I find it very odd that such environmentally impacting activities are carried out without the save level of scrutiny as a constitutionally protected activity.

any chance we can get all of you to care about getting children back into parks or reducing our carbon footprint?

Kids hardly want to play pick-up games of baseball or touch football anymore much less explore a national park. Why heck, if they're missing for more than a few minutes off the fear wracked radar screen of constant surveillance someone's liable to issue an Amber Alert. The post-modern world has not spawned the most adventurous children that civilization has ever known but don't blame them.

As for carbon footprints----how come every time I see a national park patrol vehicle stopped for any length of time it always has its engine running? Recently I watched as two LE vehicles, that were parked by the side of the road, while two rangers were chatting, were running and spouting out greenhouse gases galore the entire time. I came back 15 minutes later and the vehicles were still at it, idling away a carbon footprint the size of the Jolly Green Giant. No make that the Jolly Gray Giant.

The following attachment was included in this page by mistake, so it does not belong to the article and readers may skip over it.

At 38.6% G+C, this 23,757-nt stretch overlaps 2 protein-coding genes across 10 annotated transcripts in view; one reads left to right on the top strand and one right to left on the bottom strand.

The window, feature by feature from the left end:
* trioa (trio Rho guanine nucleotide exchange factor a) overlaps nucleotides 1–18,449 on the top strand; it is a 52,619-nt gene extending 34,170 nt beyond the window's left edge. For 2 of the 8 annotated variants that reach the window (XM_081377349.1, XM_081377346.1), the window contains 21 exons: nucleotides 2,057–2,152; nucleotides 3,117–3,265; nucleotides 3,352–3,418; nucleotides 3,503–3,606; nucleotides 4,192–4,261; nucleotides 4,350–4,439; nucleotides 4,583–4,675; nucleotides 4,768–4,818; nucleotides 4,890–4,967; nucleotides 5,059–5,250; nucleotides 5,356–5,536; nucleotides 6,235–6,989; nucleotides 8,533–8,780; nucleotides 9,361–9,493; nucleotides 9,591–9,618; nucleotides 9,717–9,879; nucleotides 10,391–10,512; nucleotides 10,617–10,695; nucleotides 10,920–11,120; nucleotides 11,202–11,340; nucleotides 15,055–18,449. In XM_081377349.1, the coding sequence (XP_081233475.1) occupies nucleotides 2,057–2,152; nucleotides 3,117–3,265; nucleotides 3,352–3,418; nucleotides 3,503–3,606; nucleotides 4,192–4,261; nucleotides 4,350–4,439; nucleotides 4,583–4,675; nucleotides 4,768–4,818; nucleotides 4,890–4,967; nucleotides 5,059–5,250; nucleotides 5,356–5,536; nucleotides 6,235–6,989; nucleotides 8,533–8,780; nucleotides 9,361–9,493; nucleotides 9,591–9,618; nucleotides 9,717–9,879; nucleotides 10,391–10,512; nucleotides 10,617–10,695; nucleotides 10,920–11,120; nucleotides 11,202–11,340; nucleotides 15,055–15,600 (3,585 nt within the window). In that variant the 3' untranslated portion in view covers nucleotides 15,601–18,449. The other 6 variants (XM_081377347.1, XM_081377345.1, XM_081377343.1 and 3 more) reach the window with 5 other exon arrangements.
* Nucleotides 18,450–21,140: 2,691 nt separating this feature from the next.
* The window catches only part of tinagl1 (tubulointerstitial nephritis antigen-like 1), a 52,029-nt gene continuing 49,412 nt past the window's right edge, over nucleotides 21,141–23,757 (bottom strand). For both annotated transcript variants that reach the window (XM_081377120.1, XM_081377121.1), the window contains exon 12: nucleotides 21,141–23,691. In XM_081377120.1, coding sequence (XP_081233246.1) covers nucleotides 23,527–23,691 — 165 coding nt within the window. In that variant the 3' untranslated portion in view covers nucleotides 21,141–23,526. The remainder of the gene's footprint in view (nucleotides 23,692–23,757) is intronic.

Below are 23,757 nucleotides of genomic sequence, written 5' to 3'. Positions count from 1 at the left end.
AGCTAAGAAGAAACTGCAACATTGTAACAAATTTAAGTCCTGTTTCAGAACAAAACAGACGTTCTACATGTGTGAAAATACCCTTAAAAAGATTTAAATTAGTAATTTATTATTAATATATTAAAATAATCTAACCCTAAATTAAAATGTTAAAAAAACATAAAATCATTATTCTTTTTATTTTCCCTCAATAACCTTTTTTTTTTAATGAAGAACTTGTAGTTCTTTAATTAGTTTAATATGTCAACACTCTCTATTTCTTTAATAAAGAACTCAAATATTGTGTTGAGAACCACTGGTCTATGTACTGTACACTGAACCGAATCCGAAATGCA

While we're on the subject of carbon footprints how about doing something about that gas belching volcano in Lake Clark? That things throwing up enough gunk to keep Al Gore in the carbon offset business until the dawning of Aquarius. When Yellowstone blows y'all are really gonna have some egg on your face. At least the whole planet will smell that way.